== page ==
Here's where we post periodic updates on what we've been up to at Fathom. Reflections on the interesting stories that emerge from our client work, side projects, after-hours rabbitholes, and other miscellaneous threads of inquiry.
Do you ever have that overwhelming urge to design something tangible? Involving lasers? Me, too. Which is why I took a break from screens a few Fridays ago to toy around with a quick prototype and send it off to Ponoko. The idea was to have a handy stencil to quickly draw a thumbnail window at the correct proportion for an iPad, and at just the right scale for the grid inside a Moleskine Extra Large Squared Cahier (this designer's sketchbook of choice).
Anyone who writes about the American novelist Joyce Carol Oates mentions her productivity. Since 1963, when she at age 25 came out with her first collection of short stories, Oates has published over 120 books. Stephen King, also known for his productivity, has a mere 75 to his name.
Our latest piece for GE (ge.com/visualization/annual) explores 120 years’ worth of their annual reports, spanning the years 1892-2011. The initial idea was to look at how words were used over time: plotting the emergence and disappearance of themes over more than a century of history.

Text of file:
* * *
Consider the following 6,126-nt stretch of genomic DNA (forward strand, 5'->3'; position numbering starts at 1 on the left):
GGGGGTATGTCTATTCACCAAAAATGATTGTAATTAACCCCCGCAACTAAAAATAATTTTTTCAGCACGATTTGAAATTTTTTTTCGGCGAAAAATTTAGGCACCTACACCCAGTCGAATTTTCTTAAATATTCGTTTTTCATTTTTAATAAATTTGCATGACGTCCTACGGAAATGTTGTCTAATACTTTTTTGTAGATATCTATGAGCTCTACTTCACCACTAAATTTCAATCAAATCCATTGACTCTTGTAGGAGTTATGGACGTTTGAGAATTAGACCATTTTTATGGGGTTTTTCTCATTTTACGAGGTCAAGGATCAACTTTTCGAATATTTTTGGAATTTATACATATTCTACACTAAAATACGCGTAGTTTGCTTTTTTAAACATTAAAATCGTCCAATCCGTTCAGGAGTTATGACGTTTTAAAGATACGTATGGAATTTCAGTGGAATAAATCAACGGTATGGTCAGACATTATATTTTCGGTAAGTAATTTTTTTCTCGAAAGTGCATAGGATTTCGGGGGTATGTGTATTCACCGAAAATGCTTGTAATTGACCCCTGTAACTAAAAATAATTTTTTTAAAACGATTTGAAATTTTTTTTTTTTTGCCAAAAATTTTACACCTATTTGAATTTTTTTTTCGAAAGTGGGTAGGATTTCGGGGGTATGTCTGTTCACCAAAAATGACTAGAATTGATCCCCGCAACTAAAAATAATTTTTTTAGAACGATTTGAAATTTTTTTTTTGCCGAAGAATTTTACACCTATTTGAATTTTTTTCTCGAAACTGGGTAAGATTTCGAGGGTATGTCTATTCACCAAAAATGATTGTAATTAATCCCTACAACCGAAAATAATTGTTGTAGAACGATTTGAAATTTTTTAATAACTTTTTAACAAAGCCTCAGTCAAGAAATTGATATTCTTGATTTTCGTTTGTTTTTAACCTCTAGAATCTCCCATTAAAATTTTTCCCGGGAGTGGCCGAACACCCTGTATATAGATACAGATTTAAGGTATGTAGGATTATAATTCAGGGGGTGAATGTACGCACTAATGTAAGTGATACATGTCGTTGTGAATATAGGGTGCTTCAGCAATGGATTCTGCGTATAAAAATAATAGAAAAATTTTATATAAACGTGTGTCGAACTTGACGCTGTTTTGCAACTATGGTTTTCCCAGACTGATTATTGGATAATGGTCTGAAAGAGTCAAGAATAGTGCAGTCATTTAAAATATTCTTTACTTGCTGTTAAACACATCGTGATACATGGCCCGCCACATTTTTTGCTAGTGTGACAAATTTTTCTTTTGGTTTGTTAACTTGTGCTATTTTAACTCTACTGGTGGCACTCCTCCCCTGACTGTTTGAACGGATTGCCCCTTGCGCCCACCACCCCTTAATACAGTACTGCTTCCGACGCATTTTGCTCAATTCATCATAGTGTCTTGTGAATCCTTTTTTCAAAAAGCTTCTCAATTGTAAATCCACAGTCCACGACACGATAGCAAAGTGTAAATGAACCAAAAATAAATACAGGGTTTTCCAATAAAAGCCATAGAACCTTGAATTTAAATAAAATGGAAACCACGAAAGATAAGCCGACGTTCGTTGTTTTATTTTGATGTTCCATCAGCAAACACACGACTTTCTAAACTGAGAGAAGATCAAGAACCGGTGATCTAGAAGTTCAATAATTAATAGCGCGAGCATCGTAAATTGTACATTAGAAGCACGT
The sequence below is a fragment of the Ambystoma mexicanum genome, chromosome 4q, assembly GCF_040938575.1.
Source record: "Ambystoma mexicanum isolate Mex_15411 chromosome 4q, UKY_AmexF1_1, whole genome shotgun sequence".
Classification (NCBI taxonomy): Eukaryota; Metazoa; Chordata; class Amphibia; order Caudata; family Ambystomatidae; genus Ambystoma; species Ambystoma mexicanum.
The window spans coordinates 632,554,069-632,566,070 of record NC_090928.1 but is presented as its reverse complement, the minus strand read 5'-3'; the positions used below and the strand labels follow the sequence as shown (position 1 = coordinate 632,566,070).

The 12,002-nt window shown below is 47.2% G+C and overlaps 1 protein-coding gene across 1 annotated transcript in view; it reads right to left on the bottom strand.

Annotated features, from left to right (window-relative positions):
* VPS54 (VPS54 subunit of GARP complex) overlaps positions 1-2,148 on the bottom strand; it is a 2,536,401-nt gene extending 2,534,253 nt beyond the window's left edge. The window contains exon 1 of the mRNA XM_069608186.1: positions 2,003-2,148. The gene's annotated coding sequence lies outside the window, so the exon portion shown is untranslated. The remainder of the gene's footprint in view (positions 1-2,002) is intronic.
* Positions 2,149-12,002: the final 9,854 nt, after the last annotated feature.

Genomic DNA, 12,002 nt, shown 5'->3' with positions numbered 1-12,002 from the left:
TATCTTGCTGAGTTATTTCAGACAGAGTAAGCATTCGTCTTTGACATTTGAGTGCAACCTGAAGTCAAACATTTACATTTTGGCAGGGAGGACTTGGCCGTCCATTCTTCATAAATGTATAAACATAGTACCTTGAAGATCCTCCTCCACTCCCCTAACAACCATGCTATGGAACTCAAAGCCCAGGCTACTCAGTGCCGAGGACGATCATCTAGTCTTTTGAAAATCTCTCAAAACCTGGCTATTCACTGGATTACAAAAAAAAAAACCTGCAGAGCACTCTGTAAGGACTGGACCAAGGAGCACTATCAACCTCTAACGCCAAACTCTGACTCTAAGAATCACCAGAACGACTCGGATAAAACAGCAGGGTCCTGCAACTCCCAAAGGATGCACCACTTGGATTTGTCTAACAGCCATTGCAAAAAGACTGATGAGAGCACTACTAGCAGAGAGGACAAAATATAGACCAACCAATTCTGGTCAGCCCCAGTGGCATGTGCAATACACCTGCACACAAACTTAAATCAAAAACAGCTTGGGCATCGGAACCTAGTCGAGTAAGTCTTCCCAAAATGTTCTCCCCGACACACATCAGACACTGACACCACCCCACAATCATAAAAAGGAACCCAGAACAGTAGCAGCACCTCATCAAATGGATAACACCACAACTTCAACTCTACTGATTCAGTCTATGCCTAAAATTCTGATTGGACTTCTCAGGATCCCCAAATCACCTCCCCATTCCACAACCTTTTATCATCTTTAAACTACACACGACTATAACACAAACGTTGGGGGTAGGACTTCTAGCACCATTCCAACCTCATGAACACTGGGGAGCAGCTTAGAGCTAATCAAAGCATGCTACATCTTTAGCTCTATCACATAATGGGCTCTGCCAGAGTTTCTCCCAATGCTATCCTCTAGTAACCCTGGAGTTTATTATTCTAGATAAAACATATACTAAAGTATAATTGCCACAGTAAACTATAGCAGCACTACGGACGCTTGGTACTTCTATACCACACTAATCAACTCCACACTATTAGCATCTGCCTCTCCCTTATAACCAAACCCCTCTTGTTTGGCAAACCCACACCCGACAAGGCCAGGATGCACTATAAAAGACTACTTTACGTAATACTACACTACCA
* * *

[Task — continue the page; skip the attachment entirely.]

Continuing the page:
On February first, Chris appeared at work with a clean face. He told us that this was the beginning of a charity stunt. Chris had joined a group of men who would shave, then grow, then partially shave again to raise funds for Community Servings, an organization that make meals for Boston’s ill.
We're looking for people to join us at Fathom. Sharp-eyed readers might note that the descriptions are a re-post, but we continue to be on the lookout for the right people to help fill our studio here in Boston.
Over the past few weeks, we’ve been building two interactive installation pieces for the lobby of GE’s headquarters in Fairfield, Connecticut. The pieces are part of the GE Works campaign, which describes and organizes the company’s work with four verbs: Powering, Curing, Building, and Moving. Our job was to show how data can illustrate these first two activities.
What's the biggest issue with U.S. energy use? This summer, after Katie Peek at PopSci asked us for a new take on the energy flow chart from Lawrence Livermore National Laboratory, we talked about which angle to make the most important.
“Unprecedented” is a popular word in PR. Lots of things want to be unprecedented, few are. But last year’s hitting the population mark of seven billion was truly new. And just like how, for the past decade, a mild day in December or hail in July feels like a premonition of global warming, a transit hall on the day before Thanksgiving now quickly contains the association: there can be no more babies.